“And I felt that something was really wrong. She (Otelia) said, ‘Mom, I need your help.’ ”
Otelia needed to realize that something was wrong before she could progress. It was her idea to initiate a meeting with Dr. Diamenahari, thanks to positive feedback from her Tallulah.
“Normal people don’t like dying, so I had to recognize that something was wrong,” says Oteria. “We need to see if we can change this.”
Integrative health focuses on a holistic approach and combines conventional medicine with other evidence-based natural therapies. Medications may be prescribed, but they are just one tool in his toolbox. Lifestyle solutions, such as increasing your intake of whole foods and improving your sleep quality, play an important role. At Essentia, an integrative medicine clinician works with each patient to develop an individual care plan. This may include mind-body therapies such as aromatherapy, acupuncture, massage therapy, meditation and yoga. nutritional counseling. supplement. Prescription drugs. Referral to behavioral health, chiropractic, or osteopathic manipulative therapy providers. It also includes recommendations for classes and support groups.
Encouraged by their openness to new ideas and their admirable work ethic, Otelia and Tallulah experienced a breakthrough with Dr. Diamenahari. Successes piled up. Their sleep schedule has improved. Otelia no longer needs her 25 milligrams of melatonin, her self-prescribed dose, to fall asleep (1 milligram is a typical starting dose). She learns self-hypnosis, and if she practices it before bed, she says it will make her feel better in no time.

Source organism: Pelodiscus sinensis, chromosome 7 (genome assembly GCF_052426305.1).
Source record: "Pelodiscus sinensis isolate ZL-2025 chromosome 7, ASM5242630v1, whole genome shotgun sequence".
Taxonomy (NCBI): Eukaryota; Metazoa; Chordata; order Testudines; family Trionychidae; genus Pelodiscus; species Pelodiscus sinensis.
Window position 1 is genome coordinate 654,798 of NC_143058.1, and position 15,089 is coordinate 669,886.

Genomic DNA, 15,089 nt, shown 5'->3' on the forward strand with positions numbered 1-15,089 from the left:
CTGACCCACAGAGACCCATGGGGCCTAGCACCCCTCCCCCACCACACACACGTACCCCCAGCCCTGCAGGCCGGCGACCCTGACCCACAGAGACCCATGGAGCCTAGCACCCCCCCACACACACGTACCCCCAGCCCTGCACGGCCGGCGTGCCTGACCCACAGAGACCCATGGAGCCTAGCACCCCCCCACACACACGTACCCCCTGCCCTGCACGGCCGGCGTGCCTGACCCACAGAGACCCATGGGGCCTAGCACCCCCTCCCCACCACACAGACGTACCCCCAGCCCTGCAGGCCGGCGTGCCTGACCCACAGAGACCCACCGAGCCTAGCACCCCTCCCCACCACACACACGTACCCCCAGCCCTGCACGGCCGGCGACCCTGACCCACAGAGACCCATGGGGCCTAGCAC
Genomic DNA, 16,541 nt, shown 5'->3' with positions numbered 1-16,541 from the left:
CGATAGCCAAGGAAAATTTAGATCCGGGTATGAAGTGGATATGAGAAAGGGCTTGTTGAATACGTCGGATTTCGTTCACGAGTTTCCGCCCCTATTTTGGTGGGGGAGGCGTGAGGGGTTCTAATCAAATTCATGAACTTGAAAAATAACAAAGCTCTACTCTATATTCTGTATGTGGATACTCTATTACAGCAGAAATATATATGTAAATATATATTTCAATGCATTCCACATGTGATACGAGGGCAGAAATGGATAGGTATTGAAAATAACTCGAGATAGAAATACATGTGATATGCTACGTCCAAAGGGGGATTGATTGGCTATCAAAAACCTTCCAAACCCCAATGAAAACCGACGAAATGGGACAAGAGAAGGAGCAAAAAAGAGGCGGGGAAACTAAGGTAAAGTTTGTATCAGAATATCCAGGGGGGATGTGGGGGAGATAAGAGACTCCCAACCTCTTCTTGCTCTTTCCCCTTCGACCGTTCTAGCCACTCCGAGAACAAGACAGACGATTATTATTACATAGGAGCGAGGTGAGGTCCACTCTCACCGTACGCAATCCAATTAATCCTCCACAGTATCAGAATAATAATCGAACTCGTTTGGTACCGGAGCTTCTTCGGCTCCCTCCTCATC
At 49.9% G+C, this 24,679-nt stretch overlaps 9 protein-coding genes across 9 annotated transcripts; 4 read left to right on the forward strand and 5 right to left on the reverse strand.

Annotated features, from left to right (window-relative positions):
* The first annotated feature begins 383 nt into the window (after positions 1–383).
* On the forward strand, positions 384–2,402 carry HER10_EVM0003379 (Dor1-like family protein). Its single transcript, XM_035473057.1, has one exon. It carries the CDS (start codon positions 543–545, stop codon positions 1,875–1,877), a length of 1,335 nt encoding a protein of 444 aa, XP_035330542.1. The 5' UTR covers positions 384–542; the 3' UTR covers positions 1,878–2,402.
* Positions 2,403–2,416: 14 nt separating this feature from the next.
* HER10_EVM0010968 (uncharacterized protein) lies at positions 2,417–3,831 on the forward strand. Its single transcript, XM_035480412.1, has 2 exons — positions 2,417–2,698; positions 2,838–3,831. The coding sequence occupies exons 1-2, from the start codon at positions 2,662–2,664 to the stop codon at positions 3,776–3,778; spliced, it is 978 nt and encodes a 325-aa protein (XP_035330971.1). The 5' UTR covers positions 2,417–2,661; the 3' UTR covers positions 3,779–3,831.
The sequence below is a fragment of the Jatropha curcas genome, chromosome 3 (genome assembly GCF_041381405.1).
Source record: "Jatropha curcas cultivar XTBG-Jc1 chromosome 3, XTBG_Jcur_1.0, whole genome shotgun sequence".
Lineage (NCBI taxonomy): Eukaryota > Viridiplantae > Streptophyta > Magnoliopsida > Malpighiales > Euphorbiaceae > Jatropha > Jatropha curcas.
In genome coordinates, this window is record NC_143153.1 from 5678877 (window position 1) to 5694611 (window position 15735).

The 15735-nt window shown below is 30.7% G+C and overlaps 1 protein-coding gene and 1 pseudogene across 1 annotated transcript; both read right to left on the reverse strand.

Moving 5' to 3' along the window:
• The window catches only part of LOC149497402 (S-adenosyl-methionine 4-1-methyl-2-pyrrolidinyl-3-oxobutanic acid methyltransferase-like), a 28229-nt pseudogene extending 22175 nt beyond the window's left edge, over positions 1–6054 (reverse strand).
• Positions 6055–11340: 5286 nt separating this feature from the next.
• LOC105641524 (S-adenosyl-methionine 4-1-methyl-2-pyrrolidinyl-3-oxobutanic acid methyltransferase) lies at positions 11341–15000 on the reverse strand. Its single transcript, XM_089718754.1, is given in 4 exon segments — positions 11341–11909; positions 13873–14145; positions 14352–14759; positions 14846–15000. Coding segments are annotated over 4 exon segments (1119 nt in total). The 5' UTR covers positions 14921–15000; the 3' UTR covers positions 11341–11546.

Similarly, Tallulah, who was homeschooled at the time, once took two hours to get out of bed after waking up. Her thoughts overwhelmed her as she started her day.
“So we ended up starting school around noon because that was when I was finally ready to do something,” said Tallulah.
Today this process takes about 15 minutes.
Anxiety and depression were reduced along with improved sleep. This improvement was further facilitated by drug treatment. Both sisters say that not only have their woes been reversed thanks to Dr. Diamenahari and integrative medicine, but they now have the resources to help themselves.
“Once I got my sleep under control and had a good night’s sleep, my anxiety went away,” says Oteria. “I had no panic attacks, no anxiety attacks, and I didn’t get nervous easily in my daily life.
“A few months ago I was calling a suicide hotline. I was taking all kinds of medications. I was taking all kinds of supplements. All kinds of doctor’s visits, consultations. , I received treatment. After two months, I don’t need to do anything like that now.”
“They now have this resilience that they have been able to recognize in themselves,” said Dr. Diamenahari.
The progress is not communicated to others.
“I was reviewing my notes from the first visit. They’ve come this far and it’s not my fault,” says Dr. “It’s because they worked. If they hadn’t put in the effort and said, ‘Yeah, I need to do this myself,’ they wouldn’t be where they are today.”
The work is not finished yet. Lacey likened Dr Diamenahari to a tour guide, guiding her sisters on their journey and helping them prepare for life’s turning points.
“It’s been great to see them grow up and be able to help themselves,” Lacy says. “It is very reassuring to know that when my children grow up, they are going to keep these things on hand and continue to use them. I know what to do.”